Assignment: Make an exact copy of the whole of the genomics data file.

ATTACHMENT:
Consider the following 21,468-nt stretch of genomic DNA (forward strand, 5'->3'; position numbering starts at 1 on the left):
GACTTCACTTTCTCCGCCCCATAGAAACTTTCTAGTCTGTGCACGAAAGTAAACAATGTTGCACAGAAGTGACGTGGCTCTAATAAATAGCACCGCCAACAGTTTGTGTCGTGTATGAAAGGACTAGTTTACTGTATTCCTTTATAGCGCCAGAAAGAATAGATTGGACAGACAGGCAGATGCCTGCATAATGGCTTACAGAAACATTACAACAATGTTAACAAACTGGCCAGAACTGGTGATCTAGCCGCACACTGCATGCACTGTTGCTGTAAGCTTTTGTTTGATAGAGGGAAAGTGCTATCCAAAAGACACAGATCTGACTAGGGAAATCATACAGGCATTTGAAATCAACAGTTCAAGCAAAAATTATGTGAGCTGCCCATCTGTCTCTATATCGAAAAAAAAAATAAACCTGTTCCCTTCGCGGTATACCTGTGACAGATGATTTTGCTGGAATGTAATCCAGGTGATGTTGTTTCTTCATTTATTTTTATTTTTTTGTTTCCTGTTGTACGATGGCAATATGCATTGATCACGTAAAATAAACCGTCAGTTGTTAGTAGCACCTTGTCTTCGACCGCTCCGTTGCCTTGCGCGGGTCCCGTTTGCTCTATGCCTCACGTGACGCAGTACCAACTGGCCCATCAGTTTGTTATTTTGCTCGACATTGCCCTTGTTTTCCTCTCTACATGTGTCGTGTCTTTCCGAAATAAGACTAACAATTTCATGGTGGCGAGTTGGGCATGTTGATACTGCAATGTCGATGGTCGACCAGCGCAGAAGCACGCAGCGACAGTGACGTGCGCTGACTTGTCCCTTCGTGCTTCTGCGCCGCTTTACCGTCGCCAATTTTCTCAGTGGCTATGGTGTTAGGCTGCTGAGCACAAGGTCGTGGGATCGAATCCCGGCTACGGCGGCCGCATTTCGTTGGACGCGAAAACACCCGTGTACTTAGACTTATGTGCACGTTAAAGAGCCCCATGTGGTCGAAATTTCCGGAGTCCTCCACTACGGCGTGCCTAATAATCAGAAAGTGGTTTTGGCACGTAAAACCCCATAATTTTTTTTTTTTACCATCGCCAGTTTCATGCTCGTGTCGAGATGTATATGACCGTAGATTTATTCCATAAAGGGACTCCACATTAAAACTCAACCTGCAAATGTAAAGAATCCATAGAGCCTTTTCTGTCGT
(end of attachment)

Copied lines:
Consider the following 21,468-nt stretch of genomic DNA (forward strand, 5'->3'; position numbering starts at 1 on the left):
GACTTCACTTTCTCCGCCCCATAGAAACTTTCTAGTCTGTGCACGAAAGTAAACAATGTTGCACAGAAGTGACGTGGCTCTAATAAATAGCACCGCCAACAGTTTGTGTCGTGTATGAAAGGACTAGTTTACTGTATTCCTTTATAGCGCCAGAAAGAATAGATTGGACAGACAGGCAGATGCCTGCATAATGGCTTACAGAAACATTACAACAATGTTAACAAACTGGCCAGAACTGGTGATCTAGCCGCACACTGCATGCACTGTTGCTGTAAGCTTTTGTTTGATAGAGGGAAAGTGCTATCCAAAAGACACAGATCTGACTAGGGAAATCATACAGGCATTTGAAATCAACAGTTCAAGCAAAAATTATGTGAGCTGCCCATCTGTCTCTATATCGAAAAAAAAAATAAACCTGTTCCCTTCGCGGTATACCTGTGACAGATGATTTTGCTGGAATGTAATCCAGGTGATGTTGTTTCTTCATTTATTTTTATTTTTTTGTTTCCTGTTGTACGATGGCAATATGCATTGATCACGTAAAATAAACCGTCAGTTGTTAGTAGCACCTTGTCTTCGACCGCTCCGTTGCCTTGCGCGGGTCCCGTTTGCTCTATGCCTCACGTGACGCAGTACCAACTGGCCCATCAGTTTGTTATTTTGCTCGACATTGCCCTTGTTTTCCTCTCTACATGTGTCGTGTCTTTCCGAAATAAGACTAACAATTTCATGGTGGCGAGTTGGGCATGTTGATACTGCAATGTCGATGGTCGACCAGCGCAGAAGCACGCAGCGACAGTGACGTGCGCTGACTTGTCCCTTCGTGCTTCTGCGCCGCTTTACCGTCGCCAATTTTCTCAGTGGCTATGGTGTTAGGCTGCTGAGCACAAGGTCGTGGGATCGAATCCCGGCTACGGCGGCCGCATTTCGTTGGACGCGAAAACACCCGTGTACTTAGACTTATGTGCACGTTAAAGAGCCCCATGTGGTCGAAATTTCCGGAGTCCTCCACTACGGCGTGCCTAATAATCAGAAAGTGGTTTTGGCACGTAAAACCCCATAATTTTTTTTTTTTACCATCGCCAGTTTCATGCTCGTGTCGAGATGTATATGACCGTAGATTTATTCCATAAAGGGACTCCACATTAAAACTCAACCTGCAAATGTAAAGAATCCATAGAGCCTTTTCTGTCGT